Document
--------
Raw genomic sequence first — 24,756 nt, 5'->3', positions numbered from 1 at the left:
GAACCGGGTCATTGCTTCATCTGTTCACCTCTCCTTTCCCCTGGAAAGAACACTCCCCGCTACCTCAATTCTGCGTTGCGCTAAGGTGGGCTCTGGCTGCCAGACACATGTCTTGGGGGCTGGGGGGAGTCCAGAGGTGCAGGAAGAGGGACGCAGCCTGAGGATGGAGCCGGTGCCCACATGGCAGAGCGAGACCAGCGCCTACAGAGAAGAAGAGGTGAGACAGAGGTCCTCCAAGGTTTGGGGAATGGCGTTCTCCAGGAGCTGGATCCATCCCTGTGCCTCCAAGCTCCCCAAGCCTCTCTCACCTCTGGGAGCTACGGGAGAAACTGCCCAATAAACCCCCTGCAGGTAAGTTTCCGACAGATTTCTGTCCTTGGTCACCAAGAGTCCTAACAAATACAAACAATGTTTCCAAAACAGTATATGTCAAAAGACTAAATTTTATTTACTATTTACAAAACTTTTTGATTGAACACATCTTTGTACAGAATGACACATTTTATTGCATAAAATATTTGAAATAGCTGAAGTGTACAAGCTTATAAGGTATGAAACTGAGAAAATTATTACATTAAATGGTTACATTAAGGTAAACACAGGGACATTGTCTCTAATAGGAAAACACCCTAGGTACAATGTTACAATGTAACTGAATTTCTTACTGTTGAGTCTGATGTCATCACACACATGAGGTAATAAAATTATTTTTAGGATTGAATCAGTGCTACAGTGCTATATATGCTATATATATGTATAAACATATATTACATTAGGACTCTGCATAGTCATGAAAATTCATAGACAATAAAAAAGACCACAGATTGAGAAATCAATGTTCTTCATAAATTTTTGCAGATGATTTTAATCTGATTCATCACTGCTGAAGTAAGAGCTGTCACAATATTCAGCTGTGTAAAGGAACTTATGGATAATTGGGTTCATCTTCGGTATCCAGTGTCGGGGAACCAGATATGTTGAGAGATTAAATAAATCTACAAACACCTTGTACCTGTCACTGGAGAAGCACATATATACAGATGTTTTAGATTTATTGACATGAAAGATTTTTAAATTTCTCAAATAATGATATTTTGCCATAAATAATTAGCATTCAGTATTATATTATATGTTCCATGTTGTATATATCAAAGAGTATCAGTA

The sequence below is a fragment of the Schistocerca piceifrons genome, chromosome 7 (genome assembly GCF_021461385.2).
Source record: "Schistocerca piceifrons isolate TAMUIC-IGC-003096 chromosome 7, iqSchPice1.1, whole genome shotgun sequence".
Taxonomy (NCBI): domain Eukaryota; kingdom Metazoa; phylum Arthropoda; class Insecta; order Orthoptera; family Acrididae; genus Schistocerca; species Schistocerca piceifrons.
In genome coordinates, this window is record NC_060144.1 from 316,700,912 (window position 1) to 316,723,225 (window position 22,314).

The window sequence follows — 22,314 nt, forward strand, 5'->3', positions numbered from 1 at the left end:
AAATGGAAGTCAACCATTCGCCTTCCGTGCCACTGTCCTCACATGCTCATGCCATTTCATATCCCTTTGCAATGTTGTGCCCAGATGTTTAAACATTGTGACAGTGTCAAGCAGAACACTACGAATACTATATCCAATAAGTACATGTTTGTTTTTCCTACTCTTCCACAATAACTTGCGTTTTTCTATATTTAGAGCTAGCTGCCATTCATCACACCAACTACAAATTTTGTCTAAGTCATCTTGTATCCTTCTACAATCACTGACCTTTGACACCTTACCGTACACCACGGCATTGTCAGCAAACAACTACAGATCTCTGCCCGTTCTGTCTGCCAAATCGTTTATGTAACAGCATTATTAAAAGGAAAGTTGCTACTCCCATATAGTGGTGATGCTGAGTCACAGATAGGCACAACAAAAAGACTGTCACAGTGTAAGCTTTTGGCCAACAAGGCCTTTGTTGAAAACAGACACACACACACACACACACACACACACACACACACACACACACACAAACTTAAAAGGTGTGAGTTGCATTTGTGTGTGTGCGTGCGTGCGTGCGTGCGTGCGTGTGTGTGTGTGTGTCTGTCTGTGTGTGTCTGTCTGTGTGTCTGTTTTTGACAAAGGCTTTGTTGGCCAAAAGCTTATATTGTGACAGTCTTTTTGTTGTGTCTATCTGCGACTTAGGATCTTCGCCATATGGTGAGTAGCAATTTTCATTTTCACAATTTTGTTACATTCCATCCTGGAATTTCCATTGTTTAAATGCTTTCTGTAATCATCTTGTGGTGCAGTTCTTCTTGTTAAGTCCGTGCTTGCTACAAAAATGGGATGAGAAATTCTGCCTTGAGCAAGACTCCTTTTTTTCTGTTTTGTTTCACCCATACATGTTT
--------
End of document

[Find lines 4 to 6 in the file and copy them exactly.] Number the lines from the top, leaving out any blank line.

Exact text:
Source record: "Schistocerca piceifrons isolate TAMUIC-IGC-003096 chromosome 7, iqSchPice1.1, whole genome shotgun sequence".
Taxonomy (NCBI): domain Eukaryota; kingdom Metazoa; phylum Arthropoda; class Insecta; order Orthoptera; family Acrididae; genus Schistocerca; species Schistocerca piceifrons.
In genome coordinates, this window is record NC_060144.1 from 316,700,912 (window position 1) to 316,723,225 (window position 22,314).